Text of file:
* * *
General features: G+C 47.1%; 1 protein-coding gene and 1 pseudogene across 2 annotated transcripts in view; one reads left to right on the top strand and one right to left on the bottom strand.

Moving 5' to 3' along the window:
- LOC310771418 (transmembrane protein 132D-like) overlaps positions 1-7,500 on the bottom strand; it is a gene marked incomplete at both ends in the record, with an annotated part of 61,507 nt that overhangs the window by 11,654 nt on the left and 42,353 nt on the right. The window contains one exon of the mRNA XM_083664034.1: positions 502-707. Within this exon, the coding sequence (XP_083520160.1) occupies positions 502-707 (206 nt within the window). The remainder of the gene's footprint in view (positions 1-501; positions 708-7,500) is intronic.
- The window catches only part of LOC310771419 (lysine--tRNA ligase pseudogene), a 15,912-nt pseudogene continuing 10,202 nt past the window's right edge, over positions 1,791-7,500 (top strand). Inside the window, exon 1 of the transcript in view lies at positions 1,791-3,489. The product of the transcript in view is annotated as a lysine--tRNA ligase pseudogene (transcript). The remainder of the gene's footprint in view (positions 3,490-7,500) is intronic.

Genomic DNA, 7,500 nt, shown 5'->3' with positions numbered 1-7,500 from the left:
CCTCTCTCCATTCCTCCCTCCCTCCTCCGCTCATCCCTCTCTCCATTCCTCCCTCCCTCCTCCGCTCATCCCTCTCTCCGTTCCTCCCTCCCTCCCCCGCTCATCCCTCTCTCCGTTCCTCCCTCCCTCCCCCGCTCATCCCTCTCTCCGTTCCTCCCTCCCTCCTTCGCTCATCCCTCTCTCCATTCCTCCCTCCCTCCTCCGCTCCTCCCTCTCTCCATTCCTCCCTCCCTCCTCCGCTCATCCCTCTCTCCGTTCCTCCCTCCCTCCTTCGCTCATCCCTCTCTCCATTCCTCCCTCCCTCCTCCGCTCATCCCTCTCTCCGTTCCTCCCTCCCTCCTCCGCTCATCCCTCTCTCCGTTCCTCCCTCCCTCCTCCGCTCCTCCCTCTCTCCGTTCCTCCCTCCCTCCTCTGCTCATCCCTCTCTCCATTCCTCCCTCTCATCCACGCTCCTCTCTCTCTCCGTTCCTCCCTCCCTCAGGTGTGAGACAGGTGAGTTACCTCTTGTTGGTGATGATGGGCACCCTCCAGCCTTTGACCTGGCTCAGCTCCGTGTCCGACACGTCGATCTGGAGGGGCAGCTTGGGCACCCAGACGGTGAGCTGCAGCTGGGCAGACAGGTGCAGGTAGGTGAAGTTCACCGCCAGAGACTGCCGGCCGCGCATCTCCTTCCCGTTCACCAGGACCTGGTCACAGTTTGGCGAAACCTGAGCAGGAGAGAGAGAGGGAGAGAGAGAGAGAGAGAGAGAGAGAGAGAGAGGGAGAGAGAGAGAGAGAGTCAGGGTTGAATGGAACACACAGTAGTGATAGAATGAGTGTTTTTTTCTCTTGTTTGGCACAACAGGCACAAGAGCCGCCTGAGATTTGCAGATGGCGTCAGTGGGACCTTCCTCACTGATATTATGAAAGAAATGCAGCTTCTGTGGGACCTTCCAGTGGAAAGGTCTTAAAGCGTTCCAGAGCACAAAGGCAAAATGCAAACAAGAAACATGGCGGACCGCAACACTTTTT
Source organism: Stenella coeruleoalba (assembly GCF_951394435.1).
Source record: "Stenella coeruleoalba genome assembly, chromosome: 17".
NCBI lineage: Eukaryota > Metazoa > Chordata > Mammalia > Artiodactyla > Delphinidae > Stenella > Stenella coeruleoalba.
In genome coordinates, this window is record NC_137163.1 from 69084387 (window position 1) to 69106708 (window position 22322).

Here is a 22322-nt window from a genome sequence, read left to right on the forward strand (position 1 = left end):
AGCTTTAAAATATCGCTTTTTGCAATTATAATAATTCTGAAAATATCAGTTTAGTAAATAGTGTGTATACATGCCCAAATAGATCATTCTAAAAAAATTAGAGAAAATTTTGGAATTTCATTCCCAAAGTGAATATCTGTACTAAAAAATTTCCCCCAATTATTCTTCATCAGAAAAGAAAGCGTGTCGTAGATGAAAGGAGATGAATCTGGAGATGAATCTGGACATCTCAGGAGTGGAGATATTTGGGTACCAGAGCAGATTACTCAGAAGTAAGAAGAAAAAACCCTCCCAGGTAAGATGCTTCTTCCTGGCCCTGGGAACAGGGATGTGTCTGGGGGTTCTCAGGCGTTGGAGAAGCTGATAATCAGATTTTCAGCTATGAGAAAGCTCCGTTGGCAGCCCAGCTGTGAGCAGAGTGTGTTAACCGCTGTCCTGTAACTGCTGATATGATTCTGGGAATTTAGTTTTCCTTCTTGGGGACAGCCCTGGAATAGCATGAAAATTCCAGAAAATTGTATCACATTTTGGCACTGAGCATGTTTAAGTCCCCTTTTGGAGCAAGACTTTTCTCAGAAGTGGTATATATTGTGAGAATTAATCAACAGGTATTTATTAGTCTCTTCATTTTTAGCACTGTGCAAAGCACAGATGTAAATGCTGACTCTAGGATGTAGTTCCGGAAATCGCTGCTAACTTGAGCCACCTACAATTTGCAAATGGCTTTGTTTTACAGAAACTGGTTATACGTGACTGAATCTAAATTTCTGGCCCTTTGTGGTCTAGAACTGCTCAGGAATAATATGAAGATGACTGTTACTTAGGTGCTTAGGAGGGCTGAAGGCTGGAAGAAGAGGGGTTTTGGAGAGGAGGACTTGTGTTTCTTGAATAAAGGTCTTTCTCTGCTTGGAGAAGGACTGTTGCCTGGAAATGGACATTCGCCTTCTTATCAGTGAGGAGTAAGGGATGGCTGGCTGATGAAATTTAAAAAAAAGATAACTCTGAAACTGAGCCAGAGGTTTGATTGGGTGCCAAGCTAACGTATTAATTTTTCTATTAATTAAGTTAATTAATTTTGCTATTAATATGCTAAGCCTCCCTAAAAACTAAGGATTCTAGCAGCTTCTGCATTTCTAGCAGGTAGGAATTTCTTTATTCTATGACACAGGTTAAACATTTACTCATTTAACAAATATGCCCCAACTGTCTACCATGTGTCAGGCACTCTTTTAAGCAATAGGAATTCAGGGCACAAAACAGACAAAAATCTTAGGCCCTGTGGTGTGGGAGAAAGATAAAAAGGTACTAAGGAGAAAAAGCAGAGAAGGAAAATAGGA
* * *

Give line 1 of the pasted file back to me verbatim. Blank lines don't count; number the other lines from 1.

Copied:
General features: G+C 47.1%; 1 protein-coding gene and 1 pseudogene across 2 annotated transcripts in view; one reads left to right on the top strand and one right to left on the bottom strand.